WASHINGTON—President Trump has issued an order granting a permanent tariff exemption on steel and aluminum imports from Brazil, South Korea, Australia and Argentina.
Also, the temporary tariff exemptions on steel and aluminum imports from Canada, Mexico and the countries of the European Union are extended until June 1, according to the presidential proclamation issued late on April 30.
The permanent exemptions on steel imports from Brazil and Korea are hopeful news for U.S. tire manufacturers, which are wholly dependent on imported steel wire rod as a source of steel tire cord.
Brazil accounts for 56 percent of the tire-grade steel imported into the U.S., while Korea is the source of another 8 percent, according to the U.S. Tire Manufacturers Association.
Although South Korea will not have to pay the 25 percent tariffs on steel or the 10 percent tariffs on aluminum, it still is being forced to pay antidumping duties of 41.1 percent, as levied by the U.S. Department of Commerce on March 26.
Even if the EU exemptions on the tariffs become permanent, EU members Spain and the United Kingdom—which between them account for 6 percent of tire-grade steel imports to the U.S.—also are paying still antidumping duties.
Commerce levied duties ranging from 11.08 to 32.04 percent on Spanish steel producers, and 147.63 percent on steel manufacturers from the U.K.
In his April 30 proclamation, Trump said the U.S. has concluded discussions with South Korea on alternative means to prevent national security threats posed by Korean steel imports.
These include measures to reduce excess steel production capacity in Korea; to increase capacity utilization in steel mills in the U.S.; and a quote imposing limits on Korean steel exports to the U.S.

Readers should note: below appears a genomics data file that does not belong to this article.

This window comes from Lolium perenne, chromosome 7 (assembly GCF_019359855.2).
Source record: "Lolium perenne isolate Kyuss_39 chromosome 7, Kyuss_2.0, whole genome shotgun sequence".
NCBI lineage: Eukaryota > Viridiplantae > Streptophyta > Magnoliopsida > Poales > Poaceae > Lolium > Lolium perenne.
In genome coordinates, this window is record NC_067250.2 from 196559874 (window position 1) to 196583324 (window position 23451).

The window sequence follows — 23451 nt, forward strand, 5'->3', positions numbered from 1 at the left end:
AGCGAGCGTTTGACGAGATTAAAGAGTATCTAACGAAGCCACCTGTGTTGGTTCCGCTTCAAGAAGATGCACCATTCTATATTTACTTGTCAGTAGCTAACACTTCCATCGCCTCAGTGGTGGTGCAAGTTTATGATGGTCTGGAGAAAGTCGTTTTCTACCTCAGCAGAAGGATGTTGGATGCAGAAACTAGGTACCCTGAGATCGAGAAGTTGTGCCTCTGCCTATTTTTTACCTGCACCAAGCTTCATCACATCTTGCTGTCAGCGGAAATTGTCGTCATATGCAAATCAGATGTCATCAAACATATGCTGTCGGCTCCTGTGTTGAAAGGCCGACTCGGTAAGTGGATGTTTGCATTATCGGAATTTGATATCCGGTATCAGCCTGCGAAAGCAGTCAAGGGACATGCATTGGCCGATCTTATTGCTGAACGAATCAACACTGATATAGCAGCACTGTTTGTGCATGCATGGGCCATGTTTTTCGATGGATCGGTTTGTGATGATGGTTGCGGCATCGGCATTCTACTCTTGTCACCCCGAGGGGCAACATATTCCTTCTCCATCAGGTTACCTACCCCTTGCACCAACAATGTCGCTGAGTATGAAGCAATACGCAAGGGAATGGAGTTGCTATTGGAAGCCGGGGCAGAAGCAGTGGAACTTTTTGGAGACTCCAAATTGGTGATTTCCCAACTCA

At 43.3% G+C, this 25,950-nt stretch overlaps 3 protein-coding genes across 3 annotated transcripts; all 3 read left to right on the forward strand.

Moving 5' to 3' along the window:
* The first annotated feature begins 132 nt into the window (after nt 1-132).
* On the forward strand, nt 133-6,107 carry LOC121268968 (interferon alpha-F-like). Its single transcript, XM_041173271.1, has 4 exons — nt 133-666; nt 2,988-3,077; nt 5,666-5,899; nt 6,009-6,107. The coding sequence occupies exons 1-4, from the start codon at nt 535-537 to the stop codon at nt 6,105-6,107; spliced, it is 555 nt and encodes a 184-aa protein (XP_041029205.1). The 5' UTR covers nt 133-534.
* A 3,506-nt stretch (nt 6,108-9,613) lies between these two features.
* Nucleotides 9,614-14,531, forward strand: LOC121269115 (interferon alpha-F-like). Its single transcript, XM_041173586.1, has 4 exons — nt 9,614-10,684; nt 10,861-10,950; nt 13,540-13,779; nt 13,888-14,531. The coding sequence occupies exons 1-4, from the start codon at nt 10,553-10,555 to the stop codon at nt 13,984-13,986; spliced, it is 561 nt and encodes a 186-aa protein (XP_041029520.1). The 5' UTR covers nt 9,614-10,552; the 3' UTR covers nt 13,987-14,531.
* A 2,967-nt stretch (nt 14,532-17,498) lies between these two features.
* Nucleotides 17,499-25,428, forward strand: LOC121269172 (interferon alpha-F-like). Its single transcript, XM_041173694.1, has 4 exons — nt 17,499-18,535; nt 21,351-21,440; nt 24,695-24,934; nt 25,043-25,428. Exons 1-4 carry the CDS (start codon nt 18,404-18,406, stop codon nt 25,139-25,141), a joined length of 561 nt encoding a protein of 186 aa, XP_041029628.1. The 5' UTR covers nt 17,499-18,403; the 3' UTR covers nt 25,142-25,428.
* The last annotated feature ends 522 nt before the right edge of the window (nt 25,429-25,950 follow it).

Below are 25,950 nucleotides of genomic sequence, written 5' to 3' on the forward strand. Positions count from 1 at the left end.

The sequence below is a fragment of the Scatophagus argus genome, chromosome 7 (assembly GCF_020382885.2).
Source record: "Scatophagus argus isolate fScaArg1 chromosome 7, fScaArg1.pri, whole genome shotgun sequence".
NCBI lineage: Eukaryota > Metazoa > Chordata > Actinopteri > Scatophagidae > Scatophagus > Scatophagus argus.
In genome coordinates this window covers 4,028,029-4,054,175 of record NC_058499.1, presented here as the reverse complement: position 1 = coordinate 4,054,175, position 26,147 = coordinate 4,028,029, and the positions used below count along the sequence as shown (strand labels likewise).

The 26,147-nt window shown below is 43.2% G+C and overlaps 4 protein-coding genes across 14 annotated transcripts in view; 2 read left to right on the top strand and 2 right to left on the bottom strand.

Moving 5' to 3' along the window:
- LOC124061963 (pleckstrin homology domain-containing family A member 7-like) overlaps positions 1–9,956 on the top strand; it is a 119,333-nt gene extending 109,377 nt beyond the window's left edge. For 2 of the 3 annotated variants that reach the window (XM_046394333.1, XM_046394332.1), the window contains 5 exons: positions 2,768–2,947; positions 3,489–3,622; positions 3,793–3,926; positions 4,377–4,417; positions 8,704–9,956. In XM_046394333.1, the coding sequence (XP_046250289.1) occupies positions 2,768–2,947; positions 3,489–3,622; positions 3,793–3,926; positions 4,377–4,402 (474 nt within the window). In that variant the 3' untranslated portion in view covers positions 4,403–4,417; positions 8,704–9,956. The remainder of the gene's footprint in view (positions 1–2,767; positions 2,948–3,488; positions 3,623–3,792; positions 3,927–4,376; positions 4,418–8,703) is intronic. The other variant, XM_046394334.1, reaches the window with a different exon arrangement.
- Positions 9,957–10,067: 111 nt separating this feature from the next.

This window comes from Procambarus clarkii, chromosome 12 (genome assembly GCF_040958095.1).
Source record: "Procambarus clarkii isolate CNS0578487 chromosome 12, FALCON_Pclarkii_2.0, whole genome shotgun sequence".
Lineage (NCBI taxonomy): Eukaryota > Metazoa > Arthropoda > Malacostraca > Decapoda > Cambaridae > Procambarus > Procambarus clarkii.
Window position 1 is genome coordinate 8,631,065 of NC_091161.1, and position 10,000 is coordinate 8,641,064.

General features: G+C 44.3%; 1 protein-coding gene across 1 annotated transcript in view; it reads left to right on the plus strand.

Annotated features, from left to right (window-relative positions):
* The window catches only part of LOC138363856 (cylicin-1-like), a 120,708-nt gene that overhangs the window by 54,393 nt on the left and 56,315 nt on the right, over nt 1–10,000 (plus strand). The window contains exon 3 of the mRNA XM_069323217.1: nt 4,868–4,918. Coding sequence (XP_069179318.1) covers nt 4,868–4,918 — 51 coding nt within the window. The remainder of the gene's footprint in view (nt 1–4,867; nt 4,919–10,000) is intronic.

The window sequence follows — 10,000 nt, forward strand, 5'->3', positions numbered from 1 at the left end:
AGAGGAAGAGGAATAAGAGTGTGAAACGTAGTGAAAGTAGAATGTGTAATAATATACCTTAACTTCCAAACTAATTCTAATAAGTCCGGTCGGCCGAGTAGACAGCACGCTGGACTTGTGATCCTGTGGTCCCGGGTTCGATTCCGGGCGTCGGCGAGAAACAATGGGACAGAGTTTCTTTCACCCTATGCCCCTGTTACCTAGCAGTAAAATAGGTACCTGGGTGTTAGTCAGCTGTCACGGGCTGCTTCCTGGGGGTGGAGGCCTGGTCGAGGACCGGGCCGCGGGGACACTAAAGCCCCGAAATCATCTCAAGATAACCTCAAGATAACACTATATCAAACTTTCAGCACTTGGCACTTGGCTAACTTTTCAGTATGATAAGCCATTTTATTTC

The U.S. also has agreed in principle on alternatives to tariffs with Brazil, Australia and Argentina, according to Trump.
"In my judgment…these discussions will be most productive if steel articles from Argentina, Australia and Brazil remain exempt from the tariff…until the details can be finalized and implemented by proclamation," he said.
"I have determined that, in light of the agreed-upon quota and other measures with South Korea, the measures being finalized with Argentina, Australia and Brazil, and the ongoing discussions that may result in further long-term exclusions from the tariff…it is necessary and appropriate, at this time, to maintain the current tariff as it applies to other countries," he said.
In an official statement, the European Commission blasted the Trump administration for delaying implementation of the tariffs.
"The U.S. decision prolongs market uncertainty, which is already affecting business decisions," the EC said. "The EU should be fully and permanently exempted from these measures, as they cannot be justified on the grounds of national security."